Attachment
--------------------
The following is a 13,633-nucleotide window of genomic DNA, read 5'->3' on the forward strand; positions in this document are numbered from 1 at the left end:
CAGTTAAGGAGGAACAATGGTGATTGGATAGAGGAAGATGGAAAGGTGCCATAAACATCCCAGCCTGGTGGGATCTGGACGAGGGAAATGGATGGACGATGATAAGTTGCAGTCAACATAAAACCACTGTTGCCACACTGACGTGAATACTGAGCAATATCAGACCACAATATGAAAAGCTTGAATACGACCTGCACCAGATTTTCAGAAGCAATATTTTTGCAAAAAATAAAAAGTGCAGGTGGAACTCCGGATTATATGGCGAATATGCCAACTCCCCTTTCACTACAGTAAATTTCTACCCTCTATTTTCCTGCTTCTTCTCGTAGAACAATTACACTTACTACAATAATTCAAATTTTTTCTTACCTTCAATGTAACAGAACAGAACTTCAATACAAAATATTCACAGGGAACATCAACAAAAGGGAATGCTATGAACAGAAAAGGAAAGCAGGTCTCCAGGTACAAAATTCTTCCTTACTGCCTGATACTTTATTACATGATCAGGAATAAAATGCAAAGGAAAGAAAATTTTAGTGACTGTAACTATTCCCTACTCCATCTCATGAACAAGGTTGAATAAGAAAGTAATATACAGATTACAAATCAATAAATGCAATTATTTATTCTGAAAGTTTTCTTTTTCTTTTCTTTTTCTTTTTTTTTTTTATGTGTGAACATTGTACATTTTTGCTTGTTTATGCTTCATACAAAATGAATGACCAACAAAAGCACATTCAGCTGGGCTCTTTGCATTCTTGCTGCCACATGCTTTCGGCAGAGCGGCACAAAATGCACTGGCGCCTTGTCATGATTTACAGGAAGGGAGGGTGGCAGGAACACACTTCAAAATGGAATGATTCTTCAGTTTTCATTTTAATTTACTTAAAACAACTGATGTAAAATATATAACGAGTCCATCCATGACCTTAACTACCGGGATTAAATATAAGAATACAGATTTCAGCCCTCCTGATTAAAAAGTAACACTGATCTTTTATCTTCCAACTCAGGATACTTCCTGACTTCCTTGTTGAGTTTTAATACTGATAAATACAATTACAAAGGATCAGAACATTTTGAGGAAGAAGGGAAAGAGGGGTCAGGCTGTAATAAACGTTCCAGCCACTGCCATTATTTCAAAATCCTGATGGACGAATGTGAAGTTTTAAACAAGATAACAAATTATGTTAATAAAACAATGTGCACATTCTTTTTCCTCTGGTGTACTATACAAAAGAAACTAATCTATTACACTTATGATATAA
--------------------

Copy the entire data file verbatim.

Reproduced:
The following is a 13,633-nucleotide window of genomic DNA, read 5'->3' on the forward strand; positions in this document are numbered from 1 at the left end:
CAGTTAAGGAGGAACAATGGTGATTGGATAGAGGAAGATGGAAAGGTGCCATAAACATCCCAGCCTGGTGGGATCTGGACGAGGGAAATGGATGGACGATGATAAGTTGCAGTCAACATAAAACCACTGTTGCCACACTGACGTGAATACTGAGCAATATCAGACCACAATATGAAAAGCTTGAATACGACCTGCACCAGATTTTCAGAAGCAATATTTTTGCAAAAAATAAAAAGTGCAGGTGGAACTCCGGATTATATGGCGAATATGCCAACTCCCCTTTCACTACAGTAAATTTCTACCCTCTATTTTCCTGCTTCTTCTCGTAGAACAATTACACTTACTACAATAATTCAAATTTTTTCTTACCTTCAATGTAACAGAACAGAACTTCAATACAAAATATTCACAGGGAACATCAACAAAAGGGAATGCTATGAACAGAAAAGGAAAGCAGGTCTCCAGGTACAAAATTCTTCCTTACTGCCTGATACTTTATTACATGATCAGGAATAAAATGCAAAGGAAAGAAAATTTTAGTGACTGTAACTATTCCCTACTCCATCTCATGAACAAGGTTGAATAAGAAAGTAATATACAGATTACAAATCAATAAATGCAATTATTTATTCTGAAAGTTTTCTTTTTCTTTTCTTTTTCTTTTTTTTTTTTATGTGTGAACATTGTACATTTTTGCTTGTTTATGCTTCATACAAAATGAATGACCAACAAAAGCACATTCAGCTGGGCTCTTTGCATTCTTGCTGCCACATGCTTTCGGCAGAGCGGCACAAAATGCACTGGCGCCTTGTCATGATTTACAGGAAGGGAGGGTGGCAGGAACACACTTCAAAATGGAATGATTCTTCAGTTTTCATTTTAATTTACTTAAAACAACTGATGTAAAATATATAACGAGTCCATCCATGACCTTAACTACCGGGATTAAATATAAGAATACAGATTTCAGCCCTCCTGATTAAAAAGTAACACTGATCTTTTATCTTCCAACTCAGGATACTTCCTGACTTCCTTGTTGAGTTTTAATACTGATAAATACAATTACAAAGGATCAGAACATTTTGAGGAAGAAGGGAAAGAGGGGTCAGGCTGTAATAAACGTTCCAGCCACTGCCATTATTTCAAAATCCTGATGGACGAATGTGAAGTTTTAAACAAGATAACAAATTATGTTAATAAAACAATGTGCACATTCTTTTTCCTCTGGTGTACTATACAAAAGAAACTAATCTATTACACTTATGATATAA